Friday classes bump back the weekend drinking

Nathalie Tadena

“Thirsty Thursday” is a staple in any college student’s vocabulary.

A recent study from the University of Missouri-Columbia found that students drink more on Thursdays compared to other weekdays. Friday classes also affect how much students drink. Students with Friday morning classes are half as likely to binge drink on Thursdays as students with no or late classes the next day, the report found.

To dissuade students from starting the weekend a day early, the University of Iowa announced in November it would offer financial incentives to departments to teach additional classes on Fridays. Professors will earn $20 for every student enrolled in a Friday morning class.

Northwestern’s Associate Vice President for Student Affairs and Dean of Students Mary Desler declined to comment if Northwestern would consider following Iowa’s lead, but numbers provided by the Office of the Registrar show that Friday classes have been at an all-time high this school year.

Overall, 1,302 classes meet on Fridays, including discussion sections. More than a third of NU classes have Friday sessions.

Jackie Murdock, a T.A. in the English department, said she understands students may not be willing to get up early on Friday mornings.

“Different types of students will engage in different social activities that may reflect their work on Fridays,” said Murdock, who leads a discussion section on Friday morning.

Like Iowa and many other universities, NU is faced with a growing incidence of binge drinking – defined as consuming five or more drinks – among students. According to a 2006 NU survey of 312 undergraduates, 51 percent of students reported binge drinking in the two weeks prior to the survey.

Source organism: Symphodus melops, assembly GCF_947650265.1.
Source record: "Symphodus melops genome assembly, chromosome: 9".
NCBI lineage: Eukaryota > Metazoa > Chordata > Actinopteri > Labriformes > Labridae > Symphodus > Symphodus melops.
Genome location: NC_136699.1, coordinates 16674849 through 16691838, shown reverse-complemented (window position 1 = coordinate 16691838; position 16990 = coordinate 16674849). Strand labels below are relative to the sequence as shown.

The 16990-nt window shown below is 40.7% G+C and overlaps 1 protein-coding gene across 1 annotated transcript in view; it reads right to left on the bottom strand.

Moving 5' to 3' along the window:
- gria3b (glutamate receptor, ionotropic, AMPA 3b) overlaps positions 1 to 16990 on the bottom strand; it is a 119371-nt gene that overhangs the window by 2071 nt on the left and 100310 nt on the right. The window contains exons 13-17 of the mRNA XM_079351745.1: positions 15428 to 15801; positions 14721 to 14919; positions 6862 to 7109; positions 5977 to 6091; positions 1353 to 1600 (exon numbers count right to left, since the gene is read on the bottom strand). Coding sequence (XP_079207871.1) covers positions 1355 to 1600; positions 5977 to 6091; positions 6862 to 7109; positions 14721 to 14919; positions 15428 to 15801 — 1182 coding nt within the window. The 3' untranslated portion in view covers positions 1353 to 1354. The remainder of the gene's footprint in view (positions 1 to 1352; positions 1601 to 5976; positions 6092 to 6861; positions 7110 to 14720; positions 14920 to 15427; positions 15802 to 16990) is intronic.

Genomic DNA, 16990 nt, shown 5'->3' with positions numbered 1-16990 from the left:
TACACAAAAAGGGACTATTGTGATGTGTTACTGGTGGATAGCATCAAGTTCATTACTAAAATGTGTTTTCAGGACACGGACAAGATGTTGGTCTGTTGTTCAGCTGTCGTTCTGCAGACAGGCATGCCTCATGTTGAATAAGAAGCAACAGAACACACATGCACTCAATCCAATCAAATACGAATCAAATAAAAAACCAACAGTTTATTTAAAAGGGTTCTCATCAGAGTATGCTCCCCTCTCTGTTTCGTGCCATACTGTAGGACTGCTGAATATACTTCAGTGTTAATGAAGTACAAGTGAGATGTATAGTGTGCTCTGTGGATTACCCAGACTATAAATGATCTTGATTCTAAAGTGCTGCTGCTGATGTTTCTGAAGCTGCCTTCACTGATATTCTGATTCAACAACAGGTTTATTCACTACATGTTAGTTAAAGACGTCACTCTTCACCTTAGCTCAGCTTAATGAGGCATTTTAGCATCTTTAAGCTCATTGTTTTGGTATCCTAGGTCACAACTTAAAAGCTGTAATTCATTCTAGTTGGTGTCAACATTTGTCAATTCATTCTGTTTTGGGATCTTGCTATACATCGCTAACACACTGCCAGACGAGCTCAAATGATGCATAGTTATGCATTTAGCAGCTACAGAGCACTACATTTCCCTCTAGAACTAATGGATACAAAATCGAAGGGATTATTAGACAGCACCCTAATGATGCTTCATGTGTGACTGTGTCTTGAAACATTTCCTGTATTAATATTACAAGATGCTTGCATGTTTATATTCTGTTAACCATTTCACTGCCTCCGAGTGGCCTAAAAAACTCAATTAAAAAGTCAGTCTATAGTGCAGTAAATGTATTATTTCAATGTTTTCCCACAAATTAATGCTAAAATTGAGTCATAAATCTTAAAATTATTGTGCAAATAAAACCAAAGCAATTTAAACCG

Director of NU’s Health Education, Dr. Michele Morales, supports expanding Friday class rosters.

“NU is no better and no worse than other colleges,” Morales said of student drinking habits. “There’s a culture that supports binge drinking among college students; they often feel the expectation to engage in that behavior.”

Students stay away from Friday classes for other reasons as well.

“I try to minimize my classes on Friday in case I want to go home for the weekend,” said SESP sophomore Danielle McLean, who lives in Wisconsin.

However, some staff members and students think offering more Friday classes will only displace students’ drinking habits.

“If you’re going to drink, you’re still going to do it,” said McCormick freshman David Hunt. “This won’t do anything. It only means more binge drinking on Friday nights.”

Busier Friday schedules would impact not only students, but faculty too.

“At the end of the week everyone is at their last strand of energy,” Murdock said. “It’s a burden on professors as well.”

Even if universities encourage students to attend Friday classes, more needs to be done to fully address the incidence of binge drinking, Morales said. She said police tickets and fewer drink specials and advertisements from local bars would also deter student drinking.

“It has to be a coordinated effort on individual and environmental levels,” Morales said.

Reach Nathalie Tadena at [email protected]